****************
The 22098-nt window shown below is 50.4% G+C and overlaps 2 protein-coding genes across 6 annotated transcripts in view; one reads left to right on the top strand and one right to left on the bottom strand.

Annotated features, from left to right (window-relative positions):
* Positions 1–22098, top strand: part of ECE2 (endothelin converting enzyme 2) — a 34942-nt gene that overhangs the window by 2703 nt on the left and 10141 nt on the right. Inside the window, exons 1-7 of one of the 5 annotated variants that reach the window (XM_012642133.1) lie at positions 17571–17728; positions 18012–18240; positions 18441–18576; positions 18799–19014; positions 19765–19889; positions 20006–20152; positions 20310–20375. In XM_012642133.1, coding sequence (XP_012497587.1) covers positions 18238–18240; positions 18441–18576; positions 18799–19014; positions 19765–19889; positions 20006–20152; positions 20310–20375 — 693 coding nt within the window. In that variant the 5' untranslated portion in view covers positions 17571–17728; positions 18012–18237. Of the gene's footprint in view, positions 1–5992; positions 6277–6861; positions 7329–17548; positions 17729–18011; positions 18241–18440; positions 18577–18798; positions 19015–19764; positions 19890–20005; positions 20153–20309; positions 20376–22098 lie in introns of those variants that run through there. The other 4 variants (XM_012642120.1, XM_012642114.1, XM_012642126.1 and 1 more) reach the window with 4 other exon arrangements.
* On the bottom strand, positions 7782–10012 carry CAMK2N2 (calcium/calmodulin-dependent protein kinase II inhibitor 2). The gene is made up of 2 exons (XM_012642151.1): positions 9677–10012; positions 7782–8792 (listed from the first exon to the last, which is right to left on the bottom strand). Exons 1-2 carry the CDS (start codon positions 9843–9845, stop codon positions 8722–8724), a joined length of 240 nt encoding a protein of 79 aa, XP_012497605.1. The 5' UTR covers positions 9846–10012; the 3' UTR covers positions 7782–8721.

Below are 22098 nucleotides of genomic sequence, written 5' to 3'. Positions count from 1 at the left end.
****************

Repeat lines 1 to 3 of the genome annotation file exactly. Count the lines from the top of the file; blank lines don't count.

The 22098-nt window shown below is 50.4% G+C and overlaps 2 protein-coding genes across 6 annotated transcripts in view; one reads left to right on the top strand and one right to left on the bottom strand.

Annotated features, from left to right (window-relative positions):
* Positions 1–22098, top strand: part of ECE2 (endothelin converting enzyme 2) — a 34942-nt gene that overhangs the window by 2703 nt on the left and 10141 nt on the right. Inside the window, exons 1-7 of one of the 5 annotated variants that reach the window (XM_012642133.1) lie at positions 17571–17728; positions 18012–18240; positions 18441–18576; positions 18799–19014; positions 19765–19889; positions 20006–20152; positions 20310–20375. In XM_012642133.1, coding sequence (XP_012497587.1) covers positions 18238–18240; positions 18441–18576; positions 18799–19014; positions 19765–19889; positions 20006–20152; positions 20310–20375 — 693 coding nt within the window. In that variant the 5' untranslated portion in view covers positions 17571–17728; positions 18012–18237. Of the gene's footprint in view, positions 1–5992; positions 6277–6861; positions 7329–17548; positions 17729–18011; positions 18241–18440; positions 18577–18798; positions 19015–19764; positions 19890–20005; positions 20153–20309; positions 20376–22098 lie in introns of those variants that run through there. The other 4 variants (XM_012642120.1, XM_012642114.1, XM_012642126.1 and 1 more) reach the window with 4 other exon arrangements.